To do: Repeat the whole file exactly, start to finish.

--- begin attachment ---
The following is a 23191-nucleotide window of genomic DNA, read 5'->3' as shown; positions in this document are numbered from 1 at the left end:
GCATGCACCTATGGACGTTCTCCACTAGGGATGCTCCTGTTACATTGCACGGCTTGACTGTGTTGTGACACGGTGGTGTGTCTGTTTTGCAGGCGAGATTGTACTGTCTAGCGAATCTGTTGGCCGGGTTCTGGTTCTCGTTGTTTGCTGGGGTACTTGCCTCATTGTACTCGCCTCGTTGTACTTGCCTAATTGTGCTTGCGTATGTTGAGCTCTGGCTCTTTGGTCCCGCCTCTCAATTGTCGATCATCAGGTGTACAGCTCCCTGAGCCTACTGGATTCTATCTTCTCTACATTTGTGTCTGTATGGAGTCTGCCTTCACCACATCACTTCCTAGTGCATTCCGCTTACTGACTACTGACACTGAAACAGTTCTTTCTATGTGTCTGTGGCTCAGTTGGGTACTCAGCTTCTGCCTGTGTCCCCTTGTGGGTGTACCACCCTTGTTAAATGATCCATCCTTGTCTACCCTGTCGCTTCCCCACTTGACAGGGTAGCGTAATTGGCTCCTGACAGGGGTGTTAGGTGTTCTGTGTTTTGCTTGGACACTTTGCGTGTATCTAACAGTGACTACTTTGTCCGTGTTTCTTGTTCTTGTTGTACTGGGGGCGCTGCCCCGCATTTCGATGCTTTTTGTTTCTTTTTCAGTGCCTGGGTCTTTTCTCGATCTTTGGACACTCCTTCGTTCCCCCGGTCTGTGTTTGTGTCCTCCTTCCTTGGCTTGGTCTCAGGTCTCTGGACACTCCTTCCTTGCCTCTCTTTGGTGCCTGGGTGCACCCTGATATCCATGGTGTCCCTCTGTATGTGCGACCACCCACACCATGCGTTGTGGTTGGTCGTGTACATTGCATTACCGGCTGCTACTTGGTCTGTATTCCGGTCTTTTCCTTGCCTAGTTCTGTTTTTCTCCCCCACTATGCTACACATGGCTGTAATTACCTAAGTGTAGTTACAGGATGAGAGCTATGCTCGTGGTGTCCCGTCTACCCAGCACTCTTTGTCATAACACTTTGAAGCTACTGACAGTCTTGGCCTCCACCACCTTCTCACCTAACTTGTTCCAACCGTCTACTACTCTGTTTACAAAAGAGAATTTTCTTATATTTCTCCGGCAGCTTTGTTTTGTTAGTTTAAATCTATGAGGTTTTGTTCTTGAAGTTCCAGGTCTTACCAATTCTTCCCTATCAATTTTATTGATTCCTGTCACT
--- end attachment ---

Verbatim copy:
The following is a 23191-nucleotide window of genomic DNA, read 5'->3' as shown; positions in this document are numbered from 1 at the left end:
GCATGCACCTATGGACGTTCTCCACTAGGGATGCTCCTGTTACATTGCACGGCTTGACTGTGTTGTGACACGGTGGTGTGTCTGTTTTGCAGGCGAGATTGTACTGTCTAGCGAATCTGTTGGCCGGGTTCTGGTTCTCGTTGTTTGCTGGGGTACTTGCCTCATTGTACTCGCCTCGTTGTACTTGCCTAATTGTGCTTGCGTATGTTGAGCTCTGGCTCTTTGGTCCCGCCTCTCAATTGTCGATCATCAGGTGTACAGCTCCCTGAGCCTACTGGATTCTATCTTCTCTACATTTGTGTCTGTATGGAGTCTGCCTTCACCACATCACTTCCTAGTGCATTCCGCTTACTGACTACTGACACTGAAACAGTTCTTTCTATGTGTCTGTGGCTCAGTTGGGTACTCAGCTTCTGCCTGTGTCCCCTTGTGGGTGTACCACCCTTGTTAAATGATCCATCCTTGTCTACCCTGTCGCTTCCCCACTTGACAGGGTAGCGTAATTGGCTCCTGACAGGGGTGTTAGGTGTTCTGTGTTTTGCTTGGACACTTTGCGTGTATCTAACAGTGACTACTTTGTCCGTGTTTCTTGTTCTTGTTGTACTGGGGGCGCTGCCCCGCATTTCGATGCTTTTTGTTTCTTTTTCAGTGCCTGGGTCTTTTCTCGATCTTTGGACACTCCTTCGTTCCCCCGGTCTGTGTTTGTGTCCTCCTTCCTTGGCTTGGTCTCAGGTCTCTGGACACTCCTTCCTTGCCTCTCTTTGGTGCCTGGGTGCACCCTGATATCCATGGTGTCCCTCTGTATGTGCGACCACCCACACCATGCGTTGTGGTTGGTCGTGTACATTGCATTACCGGCTGCTACTTGGTCTGTATTCCGGTCTTTTCCTTGCCTAGTTCTGTTTTTCTCCCCCACTATGCTACACATGGCTGTAATTACCTAAGTGTAGTTACAGGATGAGAGCTATGCTCGTGGTGTCCCGTCTACCCAGCACTCTTTGTCATAACACTTTGAAGCTACTGACAGTCTTGGCCTCCACCACCTTCTCACCTAACTTGTTCCAACCGTCTACTACTCTGTTTACAAAAGAGAATTTTCTTATATTTCTCCGGCAGCTTTGTTTTGTTAGTTTAAATCTATGAGGTTTTGTTCTTGAAGTTCCAGGTCTTACCAATTCTTCCCTATCAATTTTATTGATTCCTGTCACT